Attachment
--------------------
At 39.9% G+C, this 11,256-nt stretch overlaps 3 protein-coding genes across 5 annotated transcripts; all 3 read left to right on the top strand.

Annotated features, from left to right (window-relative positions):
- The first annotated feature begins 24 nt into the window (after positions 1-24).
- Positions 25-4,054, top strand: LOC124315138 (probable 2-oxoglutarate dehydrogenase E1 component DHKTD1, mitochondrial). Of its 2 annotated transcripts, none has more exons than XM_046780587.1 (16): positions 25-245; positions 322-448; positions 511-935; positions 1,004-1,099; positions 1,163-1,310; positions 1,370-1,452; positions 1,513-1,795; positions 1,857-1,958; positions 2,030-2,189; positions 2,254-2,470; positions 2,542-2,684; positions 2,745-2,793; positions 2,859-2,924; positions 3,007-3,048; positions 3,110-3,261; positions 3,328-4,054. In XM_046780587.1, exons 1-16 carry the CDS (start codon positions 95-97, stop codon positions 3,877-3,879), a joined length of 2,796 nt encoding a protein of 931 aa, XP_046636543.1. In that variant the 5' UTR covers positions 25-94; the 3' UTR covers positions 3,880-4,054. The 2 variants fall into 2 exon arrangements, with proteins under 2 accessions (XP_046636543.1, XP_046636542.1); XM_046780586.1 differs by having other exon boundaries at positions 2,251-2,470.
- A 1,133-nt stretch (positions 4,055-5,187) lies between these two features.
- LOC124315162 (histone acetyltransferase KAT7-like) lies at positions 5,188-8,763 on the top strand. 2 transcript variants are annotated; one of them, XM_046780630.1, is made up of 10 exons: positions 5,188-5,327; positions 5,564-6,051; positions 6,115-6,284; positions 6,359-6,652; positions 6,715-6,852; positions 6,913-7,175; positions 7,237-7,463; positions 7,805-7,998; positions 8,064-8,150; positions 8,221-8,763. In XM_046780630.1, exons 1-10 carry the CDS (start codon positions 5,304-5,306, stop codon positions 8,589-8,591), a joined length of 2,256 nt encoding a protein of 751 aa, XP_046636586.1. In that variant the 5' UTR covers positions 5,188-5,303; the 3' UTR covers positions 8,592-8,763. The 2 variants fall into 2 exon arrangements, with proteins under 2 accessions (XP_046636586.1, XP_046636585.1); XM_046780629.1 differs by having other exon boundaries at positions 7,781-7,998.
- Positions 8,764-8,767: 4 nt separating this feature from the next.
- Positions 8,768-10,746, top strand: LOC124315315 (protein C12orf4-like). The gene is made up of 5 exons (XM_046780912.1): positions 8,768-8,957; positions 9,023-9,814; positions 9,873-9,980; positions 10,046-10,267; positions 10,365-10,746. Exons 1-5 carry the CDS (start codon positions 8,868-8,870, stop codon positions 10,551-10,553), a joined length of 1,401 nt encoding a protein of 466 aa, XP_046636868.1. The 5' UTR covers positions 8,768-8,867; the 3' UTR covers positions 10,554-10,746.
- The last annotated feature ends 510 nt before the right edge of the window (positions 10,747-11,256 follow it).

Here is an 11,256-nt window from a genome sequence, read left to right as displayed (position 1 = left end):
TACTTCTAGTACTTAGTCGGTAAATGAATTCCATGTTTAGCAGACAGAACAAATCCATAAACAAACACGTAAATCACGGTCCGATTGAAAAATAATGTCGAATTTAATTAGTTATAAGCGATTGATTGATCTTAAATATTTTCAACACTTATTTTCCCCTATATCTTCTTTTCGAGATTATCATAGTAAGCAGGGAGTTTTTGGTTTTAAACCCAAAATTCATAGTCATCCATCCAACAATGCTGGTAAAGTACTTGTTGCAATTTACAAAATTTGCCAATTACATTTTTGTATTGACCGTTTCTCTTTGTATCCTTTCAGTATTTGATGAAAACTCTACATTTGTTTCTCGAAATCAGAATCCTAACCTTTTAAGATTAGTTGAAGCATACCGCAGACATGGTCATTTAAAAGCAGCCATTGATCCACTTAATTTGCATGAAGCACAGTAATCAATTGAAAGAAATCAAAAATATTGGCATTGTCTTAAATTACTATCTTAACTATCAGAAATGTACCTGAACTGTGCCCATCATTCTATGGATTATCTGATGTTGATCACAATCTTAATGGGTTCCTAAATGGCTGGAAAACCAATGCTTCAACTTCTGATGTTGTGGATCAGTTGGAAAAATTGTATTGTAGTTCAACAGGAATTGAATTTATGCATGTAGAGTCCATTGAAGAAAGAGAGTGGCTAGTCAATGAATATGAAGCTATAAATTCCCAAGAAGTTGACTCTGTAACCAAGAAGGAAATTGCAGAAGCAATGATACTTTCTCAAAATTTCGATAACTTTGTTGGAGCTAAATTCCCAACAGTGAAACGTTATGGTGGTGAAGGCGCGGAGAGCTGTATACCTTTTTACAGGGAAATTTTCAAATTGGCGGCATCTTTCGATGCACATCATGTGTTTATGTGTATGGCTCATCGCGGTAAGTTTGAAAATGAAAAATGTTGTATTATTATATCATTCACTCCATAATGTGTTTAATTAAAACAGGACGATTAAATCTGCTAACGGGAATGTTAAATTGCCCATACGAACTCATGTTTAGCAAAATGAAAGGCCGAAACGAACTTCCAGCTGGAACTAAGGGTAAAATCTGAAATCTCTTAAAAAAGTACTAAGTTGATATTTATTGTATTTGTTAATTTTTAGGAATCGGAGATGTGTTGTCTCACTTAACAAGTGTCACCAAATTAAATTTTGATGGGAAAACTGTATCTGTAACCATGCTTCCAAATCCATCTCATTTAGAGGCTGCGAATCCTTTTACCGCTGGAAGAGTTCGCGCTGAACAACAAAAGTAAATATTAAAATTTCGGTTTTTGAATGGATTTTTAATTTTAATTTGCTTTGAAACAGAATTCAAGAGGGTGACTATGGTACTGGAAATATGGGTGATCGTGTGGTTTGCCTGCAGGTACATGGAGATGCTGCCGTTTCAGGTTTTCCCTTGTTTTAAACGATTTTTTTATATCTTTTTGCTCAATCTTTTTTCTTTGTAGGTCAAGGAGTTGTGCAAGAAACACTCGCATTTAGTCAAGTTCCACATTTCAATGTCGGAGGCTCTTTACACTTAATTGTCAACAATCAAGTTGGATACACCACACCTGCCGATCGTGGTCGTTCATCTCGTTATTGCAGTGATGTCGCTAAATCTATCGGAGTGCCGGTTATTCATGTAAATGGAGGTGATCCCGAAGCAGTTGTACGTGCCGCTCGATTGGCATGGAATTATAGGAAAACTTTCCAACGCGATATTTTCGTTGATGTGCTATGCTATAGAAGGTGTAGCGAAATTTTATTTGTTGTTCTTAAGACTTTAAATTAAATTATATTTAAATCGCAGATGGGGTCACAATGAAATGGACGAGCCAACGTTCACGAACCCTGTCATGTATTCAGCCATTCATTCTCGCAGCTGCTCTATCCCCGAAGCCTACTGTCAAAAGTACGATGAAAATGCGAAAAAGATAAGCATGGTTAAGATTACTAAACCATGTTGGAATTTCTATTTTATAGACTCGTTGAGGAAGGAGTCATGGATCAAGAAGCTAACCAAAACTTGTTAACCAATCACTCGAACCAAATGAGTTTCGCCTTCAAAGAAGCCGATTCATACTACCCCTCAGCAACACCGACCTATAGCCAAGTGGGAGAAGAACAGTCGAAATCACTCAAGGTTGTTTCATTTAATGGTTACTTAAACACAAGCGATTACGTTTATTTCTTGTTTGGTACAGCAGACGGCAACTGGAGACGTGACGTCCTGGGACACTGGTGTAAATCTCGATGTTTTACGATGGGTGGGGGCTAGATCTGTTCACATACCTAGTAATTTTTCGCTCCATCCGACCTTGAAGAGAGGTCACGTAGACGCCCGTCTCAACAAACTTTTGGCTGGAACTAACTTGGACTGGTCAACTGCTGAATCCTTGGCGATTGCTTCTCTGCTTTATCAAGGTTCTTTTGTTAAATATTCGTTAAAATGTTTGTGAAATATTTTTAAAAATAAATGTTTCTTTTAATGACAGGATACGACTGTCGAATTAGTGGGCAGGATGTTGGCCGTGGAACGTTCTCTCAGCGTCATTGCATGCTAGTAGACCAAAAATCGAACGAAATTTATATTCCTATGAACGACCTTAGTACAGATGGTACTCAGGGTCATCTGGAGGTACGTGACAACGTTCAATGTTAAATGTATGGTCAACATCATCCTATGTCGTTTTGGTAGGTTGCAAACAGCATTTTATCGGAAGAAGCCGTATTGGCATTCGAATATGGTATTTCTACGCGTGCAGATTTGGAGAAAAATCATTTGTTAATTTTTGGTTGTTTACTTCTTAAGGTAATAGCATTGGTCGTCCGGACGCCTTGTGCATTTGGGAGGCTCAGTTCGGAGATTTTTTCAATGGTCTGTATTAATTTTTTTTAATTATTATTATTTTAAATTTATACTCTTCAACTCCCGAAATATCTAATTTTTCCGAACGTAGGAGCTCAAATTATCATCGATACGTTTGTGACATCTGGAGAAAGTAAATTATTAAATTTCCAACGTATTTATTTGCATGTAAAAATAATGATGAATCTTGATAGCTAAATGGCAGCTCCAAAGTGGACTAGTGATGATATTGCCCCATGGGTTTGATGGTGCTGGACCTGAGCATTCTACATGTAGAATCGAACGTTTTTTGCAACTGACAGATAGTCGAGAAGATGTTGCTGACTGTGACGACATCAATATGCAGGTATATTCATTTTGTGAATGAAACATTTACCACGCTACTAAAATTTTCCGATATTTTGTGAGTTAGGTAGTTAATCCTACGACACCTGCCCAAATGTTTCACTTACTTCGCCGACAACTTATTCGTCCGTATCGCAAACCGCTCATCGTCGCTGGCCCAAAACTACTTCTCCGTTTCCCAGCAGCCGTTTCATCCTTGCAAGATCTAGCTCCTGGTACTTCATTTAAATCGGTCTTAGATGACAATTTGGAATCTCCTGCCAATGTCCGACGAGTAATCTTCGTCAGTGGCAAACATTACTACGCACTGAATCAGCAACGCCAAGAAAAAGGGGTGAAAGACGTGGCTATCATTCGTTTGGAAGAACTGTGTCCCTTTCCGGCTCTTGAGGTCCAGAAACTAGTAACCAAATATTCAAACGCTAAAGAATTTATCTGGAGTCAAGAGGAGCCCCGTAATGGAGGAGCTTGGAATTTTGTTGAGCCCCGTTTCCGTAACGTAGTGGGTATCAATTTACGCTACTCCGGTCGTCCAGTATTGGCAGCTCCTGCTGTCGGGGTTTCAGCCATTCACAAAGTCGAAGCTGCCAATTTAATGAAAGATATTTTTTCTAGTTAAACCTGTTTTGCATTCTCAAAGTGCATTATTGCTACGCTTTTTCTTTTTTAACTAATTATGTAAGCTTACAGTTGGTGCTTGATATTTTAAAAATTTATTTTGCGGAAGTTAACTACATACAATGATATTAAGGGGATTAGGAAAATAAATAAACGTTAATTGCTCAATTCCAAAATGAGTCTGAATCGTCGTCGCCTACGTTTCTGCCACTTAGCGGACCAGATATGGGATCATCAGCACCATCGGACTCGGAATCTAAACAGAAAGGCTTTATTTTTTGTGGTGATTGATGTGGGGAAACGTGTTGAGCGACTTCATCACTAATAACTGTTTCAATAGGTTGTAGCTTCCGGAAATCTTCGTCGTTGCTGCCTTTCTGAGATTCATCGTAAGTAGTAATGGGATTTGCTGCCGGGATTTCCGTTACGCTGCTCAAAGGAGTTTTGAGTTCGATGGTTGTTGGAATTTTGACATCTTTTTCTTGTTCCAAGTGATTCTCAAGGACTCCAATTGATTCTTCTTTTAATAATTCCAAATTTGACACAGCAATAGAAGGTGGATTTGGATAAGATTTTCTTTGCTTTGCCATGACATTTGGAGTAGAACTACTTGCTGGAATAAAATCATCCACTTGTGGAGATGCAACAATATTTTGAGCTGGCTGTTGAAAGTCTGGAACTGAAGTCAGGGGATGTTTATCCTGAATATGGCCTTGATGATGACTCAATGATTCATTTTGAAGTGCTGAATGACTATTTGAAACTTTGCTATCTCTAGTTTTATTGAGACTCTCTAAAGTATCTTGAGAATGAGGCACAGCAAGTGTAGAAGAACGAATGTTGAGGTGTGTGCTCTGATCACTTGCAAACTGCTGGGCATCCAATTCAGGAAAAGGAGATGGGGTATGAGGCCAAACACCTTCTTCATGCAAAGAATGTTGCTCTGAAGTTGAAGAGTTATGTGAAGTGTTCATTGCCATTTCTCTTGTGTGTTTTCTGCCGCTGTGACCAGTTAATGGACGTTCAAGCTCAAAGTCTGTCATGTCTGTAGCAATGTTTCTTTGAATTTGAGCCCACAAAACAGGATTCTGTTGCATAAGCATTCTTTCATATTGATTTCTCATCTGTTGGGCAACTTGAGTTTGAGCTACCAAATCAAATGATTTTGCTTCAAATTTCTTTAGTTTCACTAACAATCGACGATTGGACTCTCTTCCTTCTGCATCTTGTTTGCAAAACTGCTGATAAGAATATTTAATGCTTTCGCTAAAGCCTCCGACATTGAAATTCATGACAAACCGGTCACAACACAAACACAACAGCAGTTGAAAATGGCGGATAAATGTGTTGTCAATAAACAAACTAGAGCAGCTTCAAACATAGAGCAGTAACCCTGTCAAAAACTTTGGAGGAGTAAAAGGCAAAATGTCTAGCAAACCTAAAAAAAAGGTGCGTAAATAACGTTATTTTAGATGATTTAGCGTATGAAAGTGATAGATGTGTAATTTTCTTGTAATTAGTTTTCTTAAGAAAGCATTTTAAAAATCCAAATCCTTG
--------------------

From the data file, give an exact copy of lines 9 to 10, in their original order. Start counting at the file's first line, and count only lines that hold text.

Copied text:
- The last annotated feature ends 510 nt before the right edge of the window (positions 10,747-11,256 follow it).

Here is an 11,256-nt window from a genome sequence, read left to right as displayed (position 1 = left end):